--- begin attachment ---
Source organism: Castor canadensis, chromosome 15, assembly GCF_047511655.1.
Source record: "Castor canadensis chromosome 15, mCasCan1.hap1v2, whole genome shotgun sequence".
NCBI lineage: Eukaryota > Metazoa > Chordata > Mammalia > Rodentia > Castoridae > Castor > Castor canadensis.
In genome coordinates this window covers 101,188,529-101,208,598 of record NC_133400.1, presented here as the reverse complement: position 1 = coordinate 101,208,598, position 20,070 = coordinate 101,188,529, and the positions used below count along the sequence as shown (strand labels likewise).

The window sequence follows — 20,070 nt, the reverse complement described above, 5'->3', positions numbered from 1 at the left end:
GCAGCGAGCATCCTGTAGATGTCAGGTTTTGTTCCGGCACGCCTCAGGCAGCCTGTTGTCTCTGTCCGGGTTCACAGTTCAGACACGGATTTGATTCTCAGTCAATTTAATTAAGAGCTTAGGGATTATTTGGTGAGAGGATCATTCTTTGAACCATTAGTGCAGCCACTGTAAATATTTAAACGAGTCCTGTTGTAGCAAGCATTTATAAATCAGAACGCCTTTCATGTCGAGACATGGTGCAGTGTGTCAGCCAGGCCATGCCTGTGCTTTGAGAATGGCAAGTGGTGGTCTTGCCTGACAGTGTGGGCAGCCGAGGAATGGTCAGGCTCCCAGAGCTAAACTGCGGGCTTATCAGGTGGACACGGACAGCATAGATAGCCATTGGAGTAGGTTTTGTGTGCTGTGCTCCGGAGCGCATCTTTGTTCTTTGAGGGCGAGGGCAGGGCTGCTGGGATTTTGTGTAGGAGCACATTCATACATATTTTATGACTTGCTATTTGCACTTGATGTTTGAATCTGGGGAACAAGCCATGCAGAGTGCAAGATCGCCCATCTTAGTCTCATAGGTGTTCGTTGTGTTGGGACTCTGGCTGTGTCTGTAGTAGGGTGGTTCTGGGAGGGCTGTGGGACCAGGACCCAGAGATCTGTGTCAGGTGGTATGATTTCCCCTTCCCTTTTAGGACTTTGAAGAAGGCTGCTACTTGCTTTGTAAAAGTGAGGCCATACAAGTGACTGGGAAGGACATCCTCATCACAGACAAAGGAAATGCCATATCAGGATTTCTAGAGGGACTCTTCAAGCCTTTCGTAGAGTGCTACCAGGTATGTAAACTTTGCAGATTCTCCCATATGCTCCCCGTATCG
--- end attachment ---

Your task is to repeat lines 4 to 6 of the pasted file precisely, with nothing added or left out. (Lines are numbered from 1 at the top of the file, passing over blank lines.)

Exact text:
In genome coordinates this window covers 101,188,529-101,208,598 of record NC_133400.1, presented here as the reverse complement: position 1 = coordinate 101,208,598, position 20,070 = coordinate 101,188,529, and the positions used below count along the sequence as shown (strand labels likewise).

The window sequence follows — 20,070 nt, the reverse complement described above, 5'->3', positions numbered from 1 at the left end:
GCAGCGAGCATCCTGTAGATGTCAGGTTTTGTTCCGGCACGCCTCAGGCAGCCTGTTGTCTCTGTCCGGGTTCACAGTTCAGACACGGATTTGATTCTCAGTCAATTTAATTAAGAGCTTAGGGATTATTTGGTGAGAGGATCATTCTTTGAACCATTAGTGCAGCCACTGTAAATATTTAAACGAGTCCTGTTGTAGCAAGCATTTATAAATCAGAACGCCTTTCATGTCGAGACATGGTGCAGTGTGTCAGCCAGGCCATGCCTGTGCTTTGAGAATGGCAAGTGGTGGTCTTGCCTGACAGTGTGGGCAGCCGAGGAATGGTCAGGCTCCCAGAGCTAAACTGCGGGCTTATCAGGTGGACACGGACAGCATAGATAGCCATTGGAGTAGGTTTTGTGTGCTGTGCTCCGGAGCGCATCTTTGTTCTTTGAGGGCGAGGGCAGGGCTGCTGGGATTTTGTGTAGGAGCACATTCATACATATTTTATGACTTGCTATTTGCACTTGATGTTTGAATCTGGGGAACAAGCCATGCAGAGTGCAAGATCGCCCATCTTAGTCTCATAGGTGTTCGTTGTGTTGGGACTCTGGCTGTGTCTGTAGTAGGGTGGTTCTGGGAGGGCTGTGGGACCAGGACCCAGAGATCTGTGTCAGGTGGTATGATTTCCCCTTCCCTTTTAGGACTTTGAAGAAGGCTGCTACTTGCTTTGTAAAAGTGAGGCCATACAAGTGACTGGGAAGGACATCCTCATCACAGACAAAGGAAATGCCATATCAGGATTTCTAGAGGGACTCTTCAAGCCTTTCGTAGAGTGCTACCAGGTATGTAAACTTTGCAGATTCTCCCATATGCTCCCCGTATCG